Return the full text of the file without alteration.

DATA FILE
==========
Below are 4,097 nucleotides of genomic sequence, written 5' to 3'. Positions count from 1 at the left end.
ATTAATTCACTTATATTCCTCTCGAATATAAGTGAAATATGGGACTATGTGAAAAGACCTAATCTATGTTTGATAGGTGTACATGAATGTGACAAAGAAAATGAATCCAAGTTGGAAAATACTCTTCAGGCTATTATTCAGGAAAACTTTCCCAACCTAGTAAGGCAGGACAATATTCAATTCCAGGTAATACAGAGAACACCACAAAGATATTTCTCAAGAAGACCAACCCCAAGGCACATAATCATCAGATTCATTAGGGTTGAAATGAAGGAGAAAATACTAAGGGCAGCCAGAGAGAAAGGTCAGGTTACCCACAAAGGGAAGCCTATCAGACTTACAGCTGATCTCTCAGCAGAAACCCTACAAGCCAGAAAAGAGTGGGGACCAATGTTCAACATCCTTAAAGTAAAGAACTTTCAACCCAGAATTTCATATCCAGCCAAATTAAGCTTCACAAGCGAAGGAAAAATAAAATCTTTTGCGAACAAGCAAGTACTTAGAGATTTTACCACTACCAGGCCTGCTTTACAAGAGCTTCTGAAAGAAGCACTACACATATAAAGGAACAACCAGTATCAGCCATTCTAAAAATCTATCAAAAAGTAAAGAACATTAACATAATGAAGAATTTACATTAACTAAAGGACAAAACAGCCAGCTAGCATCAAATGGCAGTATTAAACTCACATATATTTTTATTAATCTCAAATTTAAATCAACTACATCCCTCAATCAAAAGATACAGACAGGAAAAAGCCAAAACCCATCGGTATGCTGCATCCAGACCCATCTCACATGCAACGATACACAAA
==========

Below are 4,097 nucleotides of genomic sequence, written 5' to 3'. Positions count from 1 at the left end.
ATTAATTCACTTATATTCCTCTCGAATATAAGTGAAATATGGGACTATGTGAAAAGACCTAATCTATGTTTGATAGGTGTACATGAATGTGACAAAGAAAATGAATCCAAGTTGGAAAATACTCTTCAGGCTATTATTCAGGAAAACTTTCCCAACCTAGTAAGGCAGGACAATATTCAATTCCAGGTAATACAGAGAACACCACAAAGATATTTCTCAAGAAGACCAACCCCAAGGCACATAATCATCAGATTCATTAGGGTTGAAATGAAGGAGAAAATACTAAGGGCAGCCAGAGAGAAAGGTCAGGTTACCCACAAAGGGAAGCCTATCAGACTTACAGCTGATCTCTCAGCAGAAACCCTACAAGCCAGAAAAGAGTGGGGACCAATGTTCAACATCCTTAAAGTAAAGAACTTTCAACCCAGAATTTCATATCCAGCCAAATTAAGCTTCACAAGCGAAGGAAAAATAAAATCTTTTGCGAACAAGCAAGTACTTAGAGATTTTACCACTACCAGGCCTGCTTTACAAGAGCTTCTGAAAGAAGCACTACACATATAAAGGAACAACCAGTATCAGCCATTCTAAAAATCTATCAAAAAGTAAAGAACATTAACATAATGAAGAATTTACATTAACTAAAGGACAAAACAGCCAGCTAGCATCAAATGGCAGTATTAAACTCACATATATTTTTATTAATCTCAAATTTAAATCAACTACATCCCTCAATCAAAAGATACAGACAGGAAAAAGCCAAAACCCATCGGTATGCTGCATCCAGACCCATCTCACATGCAACGATACACAAA